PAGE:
One of the most common job seeker dilemmas I hear about these days is how to position a layoff with prospective employers.
My advice – pure and simple – is to mention it directly. Since the subject of how you left your last job will inevitably come up in the context of discussing your recent work experience, I don’t think you can really hide the true story without coming across as insincere or even dishonest.
Nor should you. Consider how many people have been laid off nationwide in the last eighteen months. It’s a lot – and there could be any number of reasons for your termination, including a company bankruptcy or merger or a widespread plan to cut expenditures. Many of these situations have little or nothing to do with job performance, and there’s nothing you could have done to prevent or circumvent the outcome. There’s not an employer out there that hasn’t been negatively impacted by the poor economy, so it’s unlikely that your interviewer will hold a layoff against you.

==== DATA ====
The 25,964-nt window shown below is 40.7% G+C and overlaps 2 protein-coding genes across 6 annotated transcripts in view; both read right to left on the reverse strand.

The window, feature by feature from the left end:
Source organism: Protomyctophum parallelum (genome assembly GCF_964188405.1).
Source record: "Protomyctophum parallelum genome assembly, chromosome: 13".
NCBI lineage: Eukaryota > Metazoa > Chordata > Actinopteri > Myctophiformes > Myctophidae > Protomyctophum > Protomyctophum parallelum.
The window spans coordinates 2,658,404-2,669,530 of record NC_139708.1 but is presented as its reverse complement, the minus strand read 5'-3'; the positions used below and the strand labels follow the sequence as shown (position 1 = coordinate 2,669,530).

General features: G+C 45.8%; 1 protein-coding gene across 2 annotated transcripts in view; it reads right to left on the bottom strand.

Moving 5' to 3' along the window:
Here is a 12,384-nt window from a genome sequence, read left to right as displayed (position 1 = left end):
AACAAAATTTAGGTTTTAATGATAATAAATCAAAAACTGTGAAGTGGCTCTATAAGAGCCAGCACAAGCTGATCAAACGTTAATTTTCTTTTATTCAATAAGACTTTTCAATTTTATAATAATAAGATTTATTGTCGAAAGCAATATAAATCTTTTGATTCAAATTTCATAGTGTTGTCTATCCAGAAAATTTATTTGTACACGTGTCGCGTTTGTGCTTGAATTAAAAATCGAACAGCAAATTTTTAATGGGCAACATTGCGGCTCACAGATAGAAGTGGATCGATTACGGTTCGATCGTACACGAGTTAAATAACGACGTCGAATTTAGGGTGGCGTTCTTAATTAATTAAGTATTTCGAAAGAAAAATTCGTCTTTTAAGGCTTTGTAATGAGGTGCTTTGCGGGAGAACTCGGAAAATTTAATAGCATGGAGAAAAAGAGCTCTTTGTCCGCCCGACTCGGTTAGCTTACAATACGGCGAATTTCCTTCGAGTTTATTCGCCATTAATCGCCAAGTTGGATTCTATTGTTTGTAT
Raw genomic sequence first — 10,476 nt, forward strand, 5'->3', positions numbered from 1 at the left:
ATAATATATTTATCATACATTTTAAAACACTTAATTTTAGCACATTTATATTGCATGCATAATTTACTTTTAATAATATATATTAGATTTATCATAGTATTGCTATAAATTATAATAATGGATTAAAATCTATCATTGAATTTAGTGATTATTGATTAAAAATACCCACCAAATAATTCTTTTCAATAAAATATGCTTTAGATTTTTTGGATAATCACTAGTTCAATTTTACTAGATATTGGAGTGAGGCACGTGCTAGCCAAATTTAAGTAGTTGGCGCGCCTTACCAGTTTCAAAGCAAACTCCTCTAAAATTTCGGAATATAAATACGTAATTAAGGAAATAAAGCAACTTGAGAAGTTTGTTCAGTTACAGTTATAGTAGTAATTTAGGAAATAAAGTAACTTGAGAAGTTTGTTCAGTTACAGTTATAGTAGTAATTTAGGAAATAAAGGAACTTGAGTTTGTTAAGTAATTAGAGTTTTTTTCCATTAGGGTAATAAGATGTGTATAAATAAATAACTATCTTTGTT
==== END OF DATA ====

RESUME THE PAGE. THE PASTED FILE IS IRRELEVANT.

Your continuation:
Here’s the key, though. When discussing your layoff in the interview, you must be careful of your tone. Communicating that you feel sorry for yourself or that you’re experiencing a crisis of confidence will portray you in a bad light even if the layoff itself doesn’t. If you sound certain that it worked out for the best and that you’ll land on your feet, prospective employers will be certain too.